A Competitive ESG Look at Dell EMC vs a Leading NAS Appliance
Part 1 - Backup and Recovery
This may not be news for many, but based on research done by ESG from their annual IT spending intentions survey, IT professionals say improving backup, recovery and managing data growth are among their top priorities. As extended outages mean lost revenue and productively, many organizations are having a difficult time finding the best option for protecting mission and business critical database environments. Many of these environments are being hosted on extremely high performance flash arrays, like Dell EMC XtremIO, and using a traditional backup solution just doesn’t cut it. When companies are forced to use a traditional solution which pulls the data from production storage, through the application server, through the backup server, then finally to the protection storage - they’re going to be missing important SLAs (like RPO and RTO).
Dell EMC offers not only a faster backup solution to meet stringent SLAs, it also offers a more efficient one. In this two part blog series we’ll be going over three sections where Dell EMC helps companies improve their backup, recovery, and overall efficiency (host, storage and network). This first blog will be reviewing the performance of our Dell EMC backup and recovery solutions compared to a traditional NAS appliance. The second blog, which will be posted later on this week, will discuss the overall host, storage and network efficiency.
To set the stage, ESG tested Dell EMC Data Domain Boost (DD Boost) and ProtectPoint technology compared to a NAS appliance. DD Boost is a software option that can be purchased with a Data Domain system, and ProtectPoint technology is available through the Data Protection Suite Family. ProtectPoint is a data protection solution that integrates primary storage, VMAX All Flash and XtremIO, with Data Domain protection storage. This Dell EMC technology is designed to accelerate backup and recovery, help organizations meet application protection SLAs, and minimize backup impact on applications, all while reducing cost and complexity.
These two Dell EMC solutions were compared in the same environment as a leading NAS. All were tested using a Dell EMC XtremIO, Dell EMC Data Domain and a database of 10 TB with a 1% change rate in the data.
Let’s start by looking at the backup comparison between Dell EMC and the leading NAS appliance. As helpfully noted by ESG in their subtitle – the shorter the bar, the better. When conducting a backup with the criteria mentioned above, it took the NAS solution 3 hours and 45 minutes on average over a 15 day period. In comparison, Dell EMC DD Boost took just over 2 hours. That’s a 42% reduction in time and nearly double the performance of the average NAS solution. But, Dell EMC isn’t stopping there. I’ll reiterate – shorter is better, and ProtectPoint technology’s blue bar is a lot shorter. ProtectPoint had an average over those 15 days of 31 minutes as compared to NAS. That’s an incredible improvement of 89% in reduction, or to say it another way, 8x faster backup.
How does ProtectPoint technology achieve this extreme reduction in backup time? Let’s look at some details outlined below:
After the ProtectPoint agent is installed on the application server, the storage administrator makes a point-in-time copy of the LUN to be protected, and then seeds the initial blocks on the Data Domain system to prepare the environment for its first full backup. Then, the Oracle DBA triggers a backup at an application-consistent checkpoint. This pauses the application just long enough to mark the point in time for that backup. Next, there is the primary storage change block tracking and data movement engine – which includes a combination of XtremIO in-memory metadata snapshots and RecoverPoint. This ensures that there is no impact to production workloads on XtremIO and that only unique blocks are sent to the Data Domain system – minimizing time required to backup an application. The Data Domain system ingests and deduplicates those blocks and uses them to create an independent, full backup in native format. Using ProtectPoint, every backup is a full backup which simplifies recovery, but with the storage efficiency of an incremental backup.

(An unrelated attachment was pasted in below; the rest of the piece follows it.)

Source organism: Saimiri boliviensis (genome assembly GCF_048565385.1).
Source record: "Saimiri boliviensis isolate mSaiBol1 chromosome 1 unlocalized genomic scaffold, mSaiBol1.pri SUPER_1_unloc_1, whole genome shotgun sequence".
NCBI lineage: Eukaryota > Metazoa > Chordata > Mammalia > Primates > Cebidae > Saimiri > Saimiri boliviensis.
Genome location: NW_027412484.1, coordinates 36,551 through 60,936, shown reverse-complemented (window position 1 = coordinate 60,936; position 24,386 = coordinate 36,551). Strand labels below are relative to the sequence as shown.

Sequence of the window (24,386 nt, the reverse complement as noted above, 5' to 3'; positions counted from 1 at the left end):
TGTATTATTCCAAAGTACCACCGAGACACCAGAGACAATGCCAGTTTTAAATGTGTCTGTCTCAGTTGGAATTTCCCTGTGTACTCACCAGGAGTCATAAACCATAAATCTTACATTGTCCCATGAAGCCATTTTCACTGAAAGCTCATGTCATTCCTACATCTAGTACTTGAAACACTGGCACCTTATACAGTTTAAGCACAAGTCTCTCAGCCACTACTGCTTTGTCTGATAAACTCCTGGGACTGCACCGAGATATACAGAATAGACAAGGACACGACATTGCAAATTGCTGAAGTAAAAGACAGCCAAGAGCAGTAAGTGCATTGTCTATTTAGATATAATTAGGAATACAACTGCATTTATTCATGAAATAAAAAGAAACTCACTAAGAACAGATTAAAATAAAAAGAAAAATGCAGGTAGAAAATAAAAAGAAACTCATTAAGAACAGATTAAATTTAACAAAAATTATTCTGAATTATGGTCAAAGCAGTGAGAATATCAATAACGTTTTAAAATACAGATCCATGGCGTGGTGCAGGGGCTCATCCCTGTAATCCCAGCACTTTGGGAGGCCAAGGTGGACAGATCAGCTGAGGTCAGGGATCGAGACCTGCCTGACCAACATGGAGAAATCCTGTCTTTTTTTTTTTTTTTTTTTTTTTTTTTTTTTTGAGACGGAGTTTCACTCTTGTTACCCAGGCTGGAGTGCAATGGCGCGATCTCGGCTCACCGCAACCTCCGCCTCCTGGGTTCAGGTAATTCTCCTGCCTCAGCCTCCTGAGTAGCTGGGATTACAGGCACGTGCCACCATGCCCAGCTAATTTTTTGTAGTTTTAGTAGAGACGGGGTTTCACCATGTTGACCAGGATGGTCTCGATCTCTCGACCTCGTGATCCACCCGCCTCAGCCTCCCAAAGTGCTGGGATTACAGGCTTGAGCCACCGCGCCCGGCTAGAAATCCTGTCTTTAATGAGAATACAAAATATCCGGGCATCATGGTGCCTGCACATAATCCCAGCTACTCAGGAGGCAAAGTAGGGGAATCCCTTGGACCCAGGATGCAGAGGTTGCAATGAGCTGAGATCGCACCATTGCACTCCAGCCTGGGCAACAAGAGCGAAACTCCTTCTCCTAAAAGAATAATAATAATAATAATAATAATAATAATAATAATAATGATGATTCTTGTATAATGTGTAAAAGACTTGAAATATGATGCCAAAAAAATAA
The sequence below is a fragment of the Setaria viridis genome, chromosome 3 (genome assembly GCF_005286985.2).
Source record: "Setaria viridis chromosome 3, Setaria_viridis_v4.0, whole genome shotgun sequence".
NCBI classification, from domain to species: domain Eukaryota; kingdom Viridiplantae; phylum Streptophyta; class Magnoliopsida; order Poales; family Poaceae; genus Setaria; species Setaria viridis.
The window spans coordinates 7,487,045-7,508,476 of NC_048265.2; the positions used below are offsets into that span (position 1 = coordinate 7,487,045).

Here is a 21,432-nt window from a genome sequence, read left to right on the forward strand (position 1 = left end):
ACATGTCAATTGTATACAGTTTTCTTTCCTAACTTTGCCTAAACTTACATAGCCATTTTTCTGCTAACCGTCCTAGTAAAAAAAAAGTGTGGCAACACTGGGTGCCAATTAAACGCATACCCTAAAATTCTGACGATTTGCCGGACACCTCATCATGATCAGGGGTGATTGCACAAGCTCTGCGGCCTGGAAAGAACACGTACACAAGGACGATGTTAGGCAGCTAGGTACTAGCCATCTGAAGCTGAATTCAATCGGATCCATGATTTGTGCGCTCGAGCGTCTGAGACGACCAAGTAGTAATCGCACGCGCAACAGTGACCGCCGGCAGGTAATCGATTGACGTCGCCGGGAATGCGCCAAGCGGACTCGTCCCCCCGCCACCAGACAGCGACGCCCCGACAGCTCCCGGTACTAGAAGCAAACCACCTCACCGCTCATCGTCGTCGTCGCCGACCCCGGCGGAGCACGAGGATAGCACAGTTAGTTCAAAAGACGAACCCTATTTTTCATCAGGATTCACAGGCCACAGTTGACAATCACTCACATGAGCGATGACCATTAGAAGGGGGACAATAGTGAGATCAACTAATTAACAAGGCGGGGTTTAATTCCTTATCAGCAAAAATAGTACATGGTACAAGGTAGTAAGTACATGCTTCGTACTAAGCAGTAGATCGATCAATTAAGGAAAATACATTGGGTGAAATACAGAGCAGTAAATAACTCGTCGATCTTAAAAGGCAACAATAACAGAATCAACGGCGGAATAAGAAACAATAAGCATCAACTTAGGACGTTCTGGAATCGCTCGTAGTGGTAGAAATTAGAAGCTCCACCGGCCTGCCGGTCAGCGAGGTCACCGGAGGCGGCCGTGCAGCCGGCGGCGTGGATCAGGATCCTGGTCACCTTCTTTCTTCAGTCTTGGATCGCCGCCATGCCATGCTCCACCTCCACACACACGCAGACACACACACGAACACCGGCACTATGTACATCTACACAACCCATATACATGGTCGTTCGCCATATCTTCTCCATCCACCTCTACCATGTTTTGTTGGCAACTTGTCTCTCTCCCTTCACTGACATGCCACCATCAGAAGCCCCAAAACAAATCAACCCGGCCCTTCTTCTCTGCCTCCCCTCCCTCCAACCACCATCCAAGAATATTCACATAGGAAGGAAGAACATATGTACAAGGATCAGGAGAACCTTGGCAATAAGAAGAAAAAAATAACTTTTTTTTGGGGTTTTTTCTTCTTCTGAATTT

In those same 15 days, two restores were done of those backups. One from the very first day (the oldest backup) and one from the last day (the newest backup). Again, let’s start by taking a look at the leading NAS solution in comparison to Dell EMC DD Boost and ProtectPoint technology.
Dell EMC DD Boost provided better results over the NAS appliance, reducing the restore time by 40 minutes for the newest backup and by more than 60 minutes for the oldest backup over the same network. These improvements are nothing to shrug at, but ProtectPoint technology did it almost 10x faster. As shown above, the ProtetPoint technology bar is significantly faster when compared against the leading NAS appliance, cutting the backup time by more than half. To use specifics, ProtectPoint is 6.5x faster when restoring from the oldest backup, and 10.5x faster when restoring from the newest.
Dell EMC provides IT leads and professionals with backup and recovery solutions that help them meet even their strictest SLA requirements. As demonstrated by the data above, both Dell EMC Data Domain Boost and ProtectPoint technology perform above and beyond that of a standard NAS appliance. In the next blog of this two part series, I’ll discuss how Dell EMC doesn’t just provide leading backup and restore solutions by performance, but also ones that are more efficient.
(“Protecting Oracle Databases with Dell EMC for XtremIO” by Tony Palmer published May 2017)